Identification of Climatic Factors Affecting the Epidemiology of Human West Nile Virus Infections in Northern Greece

dc.contributor.authorStilianakis, Nikolaos I.
dc.contributor.authorSyrris, Vasileios
dc.contributor.authorPetroliagkis, Thomas
dc.contributor.authorPärt, Peeter
dc.contributor.authorGewehr, Sandra
dc.contributor.authorKalaitzopoulou, Stella
dc.contributor.authorMourelatos, Spiros
dc.contributor.authorBaka, Agoritsa
dc.contributor.authorPervanidou, Danai
dc.contributor.authorVontas, John
dc.contributor.authorHadjichristodoulou, Christos
dc.date.accessioned2016-11-02
dc.date.available2016-10-24
dc.date.created2016
dc.date.issued2016-11-02
dc.description.abstractClimate can affect the geographic and seasonal patterns of vector-borne disease incidence such as West Nile Virus (WNV) infections. We explore the association between climatic factors and the occurrence of West Nile fever (WNF) or West Nile neuro-invasive disease (WNND) in humans in Northern Greece over the years 2010–2014. Time series over a period of 30 years (1979–2008) of climatic data of air temperature, relative humidity, soil temperature, volumetric soil water content, wind speed, and precipitation representing average climate were obtained utilising the ECMWF’s (European Centre for Medium-Range Weather Forecasts) Re-Analysis (ERA-Interim) system allowing for a homogeneous set of data in time and space. We analysed data of reported human cases of WNF/WNND and Culex mosquitoes in Northern Greece. Quantitative assessment resulted in identifying associations between the above climatic variables and reported human cases of WNF/WNND. A substantial fraction of the cases was linked to the upper percentiles of the distribution of air and soil temperature for the period 1979–2008 and the lower percentiles of relative humidity and soil water content. A statistically relevant relationship between the mean weekly value climatic anomalies of wind speed (negative association), relative humidity (negative association) and air temperature (positive association) over 30 years, and reported human cases of WNF/WNND during the period 2010–2014 could be shown. A negative association between the presence of WNV infected Culex mosquitoes and wind speed could be identified. The statistically significant associations could also be confirmed for the week the WNF/WNND human cases appear and when a time lag of up to three weeks was considered. Similar statistically significant associations were identified with the weekly anomalies of the maximum and minimum values of the above climatic factors. Utilising the ERA-Interim re-analysis methodology it could be shown that besides air temperature, climatic factors such as soil temperature, relative humidity, soil water content and wind speed may affect the epidemiology of WNV.en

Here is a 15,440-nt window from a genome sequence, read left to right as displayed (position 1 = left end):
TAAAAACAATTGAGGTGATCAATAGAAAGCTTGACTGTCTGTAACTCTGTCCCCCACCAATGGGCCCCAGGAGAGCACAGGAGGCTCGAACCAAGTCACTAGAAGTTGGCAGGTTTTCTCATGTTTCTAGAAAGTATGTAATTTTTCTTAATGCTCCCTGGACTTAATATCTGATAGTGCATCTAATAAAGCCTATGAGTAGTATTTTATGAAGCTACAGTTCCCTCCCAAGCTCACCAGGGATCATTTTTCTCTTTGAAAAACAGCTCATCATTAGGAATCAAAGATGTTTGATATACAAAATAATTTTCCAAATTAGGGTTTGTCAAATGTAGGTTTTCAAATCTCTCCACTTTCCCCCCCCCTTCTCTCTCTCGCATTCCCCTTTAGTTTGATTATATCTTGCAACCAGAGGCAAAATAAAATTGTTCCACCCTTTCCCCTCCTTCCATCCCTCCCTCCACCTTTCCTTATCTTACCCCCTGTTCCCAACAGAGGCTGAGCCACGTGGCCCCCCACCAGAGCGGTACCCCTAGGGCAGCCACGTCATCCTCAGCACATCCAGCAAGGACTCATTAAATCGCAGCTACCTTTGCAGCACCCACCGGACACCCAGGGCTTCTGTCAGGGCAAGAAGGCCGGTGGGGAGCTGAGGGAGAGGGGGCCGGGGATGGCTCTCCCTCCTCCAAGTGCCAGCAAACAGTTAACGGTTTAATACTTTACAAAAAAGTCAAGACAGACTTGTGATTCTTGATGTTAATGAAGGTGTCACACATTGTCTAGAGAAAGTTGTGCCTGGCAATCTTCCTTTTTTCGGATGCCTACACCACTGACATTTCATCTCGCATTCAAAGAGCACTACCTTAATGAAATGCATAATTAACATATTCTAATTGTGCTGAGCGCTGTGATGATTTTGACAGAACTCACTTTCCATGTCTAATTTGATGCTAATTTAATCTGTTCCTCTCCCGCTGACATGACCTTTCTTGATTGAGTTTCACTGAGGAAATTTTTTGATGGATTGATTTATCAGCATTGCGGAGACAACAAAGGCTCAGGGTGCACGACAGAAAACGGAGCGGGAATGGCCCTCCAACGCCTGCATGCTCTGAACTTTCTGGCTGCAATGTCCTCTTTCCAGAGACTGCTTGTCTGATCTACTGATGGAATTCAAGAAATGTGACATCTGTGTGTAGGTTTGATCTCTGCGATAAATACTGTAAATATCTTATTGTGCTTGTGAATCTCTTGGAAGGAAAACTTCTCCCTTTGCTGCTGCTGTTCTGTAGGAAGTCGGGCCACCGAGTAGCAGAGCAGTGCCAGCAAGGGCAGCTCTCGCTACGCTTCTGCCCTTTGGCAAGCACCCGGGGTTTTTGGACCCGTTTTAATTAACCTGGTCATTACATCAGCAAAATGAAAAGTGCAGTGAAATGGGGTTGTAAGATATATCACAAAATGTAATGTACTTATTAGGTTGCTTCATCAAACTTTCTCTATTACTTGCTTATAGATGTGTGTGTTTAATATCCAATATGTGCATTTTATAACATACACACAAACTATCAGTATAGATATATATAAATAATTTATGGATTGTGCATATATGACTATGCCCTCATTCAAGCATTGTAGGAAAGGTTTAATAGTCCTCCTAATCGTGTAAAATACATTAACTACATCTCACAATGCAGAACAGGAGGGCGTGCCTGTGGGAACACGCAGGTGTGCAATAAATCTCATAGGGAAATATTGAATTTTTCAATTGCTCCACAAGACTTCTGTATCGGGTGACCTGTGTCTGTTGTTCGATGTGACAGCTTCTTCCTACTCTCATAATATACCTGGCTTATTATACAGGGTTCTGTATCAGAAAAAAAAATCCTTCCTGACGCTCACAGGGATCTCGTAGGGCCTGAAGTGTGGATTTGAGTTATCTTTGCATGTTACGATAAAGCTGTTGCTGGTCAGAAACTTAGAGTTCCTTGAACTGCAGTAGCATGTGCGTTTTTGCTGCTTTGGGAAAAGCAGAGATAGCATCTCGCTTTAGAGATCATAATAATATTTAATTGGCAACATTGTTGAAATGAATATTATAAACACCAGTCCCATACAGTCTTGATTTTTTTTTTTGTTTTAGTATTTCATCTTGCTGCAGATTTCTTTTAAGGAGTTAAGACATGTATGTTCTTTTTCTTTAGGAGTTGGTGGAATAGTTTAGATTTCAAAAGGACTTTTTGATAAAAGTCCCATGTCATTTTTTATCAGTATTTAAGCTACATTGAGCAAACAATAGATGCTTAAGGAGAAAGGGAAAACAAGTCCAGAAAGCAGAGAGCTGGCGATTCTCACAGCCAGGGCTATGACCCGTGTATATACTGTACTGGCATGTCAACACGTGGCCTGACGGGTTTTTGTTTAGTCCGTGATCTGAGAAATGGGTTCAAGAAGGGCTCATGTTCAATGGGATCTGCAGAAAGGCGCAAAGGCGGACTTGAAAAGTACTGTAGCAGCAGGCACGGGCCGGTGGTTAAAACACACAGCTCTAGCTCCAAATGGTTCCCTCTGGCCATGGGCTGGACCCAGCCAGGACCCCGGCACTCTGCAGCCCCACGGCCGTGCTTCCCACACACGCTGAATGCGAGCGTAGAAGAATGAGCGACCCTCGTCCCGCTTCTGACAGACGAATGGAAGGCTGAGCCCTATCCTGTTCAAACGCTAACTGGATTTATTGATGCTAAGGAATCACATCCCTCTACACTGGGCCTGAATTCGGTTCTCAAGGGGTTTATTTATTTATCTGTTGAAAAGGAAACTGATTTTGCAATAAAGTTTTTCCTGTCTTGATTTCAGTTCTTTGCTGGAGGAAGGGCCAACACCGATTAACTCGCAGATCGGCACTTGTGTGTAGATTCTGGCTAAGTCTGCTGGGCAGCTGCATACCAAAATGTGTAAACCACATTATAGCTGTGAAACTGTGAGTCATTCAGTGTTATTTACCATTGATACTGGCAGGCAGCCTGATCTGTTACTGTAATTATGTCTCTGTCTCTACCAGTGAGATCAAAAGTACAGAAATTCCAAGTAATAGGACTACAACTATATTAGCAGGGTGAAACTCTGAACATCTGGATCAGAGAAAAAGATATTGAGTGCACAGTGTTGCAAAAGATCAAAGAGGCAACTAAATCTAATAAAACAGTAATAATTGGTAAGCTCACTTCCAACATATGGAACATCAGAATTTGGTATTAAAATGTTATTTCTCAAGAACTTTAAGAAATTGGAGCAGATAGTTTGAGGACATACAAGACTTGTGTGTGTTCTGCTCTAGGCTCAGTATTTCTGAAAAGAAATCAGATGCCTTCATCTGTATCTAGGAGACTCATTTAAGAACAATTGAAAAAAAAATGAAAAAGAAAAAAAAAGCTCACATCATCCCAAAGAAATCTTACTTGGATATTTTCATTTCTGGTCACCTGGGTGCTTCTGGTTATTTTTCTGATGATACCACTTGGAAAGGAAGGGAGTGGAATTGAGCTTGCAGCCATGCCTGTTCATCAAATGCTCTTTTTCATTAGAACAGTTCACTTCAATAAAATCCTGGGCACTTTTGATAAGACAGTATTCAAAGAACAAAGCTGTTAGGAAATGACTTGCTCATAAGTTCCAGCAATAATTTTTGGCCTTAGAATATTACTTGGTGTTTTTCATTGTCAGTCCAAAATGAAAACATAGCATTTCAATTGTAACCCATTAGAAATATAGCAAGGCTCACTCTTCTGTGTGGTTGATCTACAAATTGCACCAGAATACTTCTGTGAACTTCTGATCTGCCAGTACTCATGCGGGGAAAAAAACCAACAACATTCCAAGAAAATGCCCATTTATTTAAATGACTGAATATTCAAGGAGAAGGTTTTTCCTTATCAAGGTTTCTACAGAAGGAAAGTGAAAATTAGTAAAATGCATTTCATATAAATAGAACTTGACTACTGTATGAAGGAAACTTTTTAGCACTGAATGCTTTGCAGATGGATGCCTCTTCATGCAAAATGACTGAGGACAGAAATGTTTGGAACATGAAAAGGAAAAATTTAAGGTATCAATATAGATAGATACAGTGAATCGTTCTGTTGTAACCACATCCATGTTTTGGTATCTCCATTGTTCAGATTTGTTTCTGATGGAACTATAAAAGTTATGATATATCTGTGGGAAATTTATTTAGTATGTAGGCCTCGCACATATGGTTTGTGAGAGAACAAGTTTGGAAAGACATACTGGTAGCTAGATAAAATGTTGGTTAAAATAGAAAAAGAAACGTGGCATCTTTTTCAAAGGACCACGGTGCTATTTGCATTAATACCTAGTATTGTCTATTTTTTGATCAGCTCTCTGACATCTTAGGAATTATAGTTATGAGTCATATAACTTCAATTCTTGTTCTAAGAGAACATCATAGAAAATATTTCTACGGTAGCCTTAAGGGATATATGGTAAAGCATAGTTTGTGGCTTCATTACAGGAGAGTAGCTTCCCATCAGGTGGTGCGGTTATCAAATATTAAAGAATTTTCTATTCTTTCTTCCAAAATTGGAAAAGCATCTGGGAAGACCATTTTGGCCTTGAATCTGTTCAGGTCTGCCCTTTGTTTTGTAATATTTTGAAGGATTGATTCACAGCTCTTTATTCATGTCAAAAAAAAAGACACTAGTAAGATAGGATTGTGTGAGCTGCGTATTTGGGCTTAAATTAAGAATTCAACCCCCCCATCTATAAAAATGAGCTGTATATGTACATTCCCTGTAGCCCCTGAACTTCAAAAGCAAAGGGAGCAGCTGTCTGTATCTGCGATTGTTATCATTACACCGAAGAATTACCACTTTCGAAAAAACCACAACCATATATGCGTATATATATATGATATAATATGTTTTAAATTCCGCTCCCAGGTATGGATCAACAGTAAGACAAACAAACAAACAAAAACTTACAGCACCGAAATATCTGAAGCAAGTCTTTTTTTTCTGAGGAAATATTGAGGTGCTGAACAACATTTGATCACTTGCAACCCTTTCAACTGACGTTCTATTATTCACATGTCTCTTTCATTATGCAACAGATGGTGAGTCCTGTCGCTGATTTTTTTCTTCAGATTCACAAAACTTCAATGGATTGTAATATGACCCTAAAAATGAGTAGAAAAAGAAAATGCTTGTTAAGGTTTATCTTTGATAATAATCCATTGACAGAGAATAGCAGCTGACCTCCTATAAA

dc.identifier.citationPLoS ONE 11.9 (2016). <http://journals.plos.org/plosone/article?id=10.1371/journal.pone.0161510>
dc.identifier.doihttps://doi.org/10.1371/journal.pone.0161510
dc.identifier.opus-id7759
dc.identifier.urihttps://open.fau.de/handle/openfau/7759
dc.identifier.urnurn:nbn:de:bvb:29-opus4-77590
dc.language.isoen
dc.rights.urihttps://creativecommons.org/licenses/by/3.0/de/deed.de
dc.subjectWest Nile virus
dc.subjectMosquitoes
dc.subjectHumidity
dc.subjectWind
dc.subjectMeteorology
dc.subjectGreece
dc.subjectWeather
dc.subjectBirds
dc.subject.ddcDDC Classification::6 Technik, Medizin, angewandte Wissenschaften :: 61 Medizin und Gesundheit :: 610 Medizin und Gesundheit
dc.titleIdentification of Climatic Factors Affecting the Epidemiology of Human West Nile Virus Infections in Northern Greeceen
dc.typearticle
dcterms.publisherFriedrich-Alexander-Universität Erlangen-Nürnberg (FAU)
local.journal.issue9
local.journal.titlePLoS ONE
local.journal.volume11
local.sendToDnbfree*
local.subject.fakultaetMedizinische Fakultät
local.subject.gnd-
local.subject.sammlungUniversität Erlangen-Nürnberg / Open Access Artikel ohne Förderung / Open Access Artikel ohne Förderung 2016
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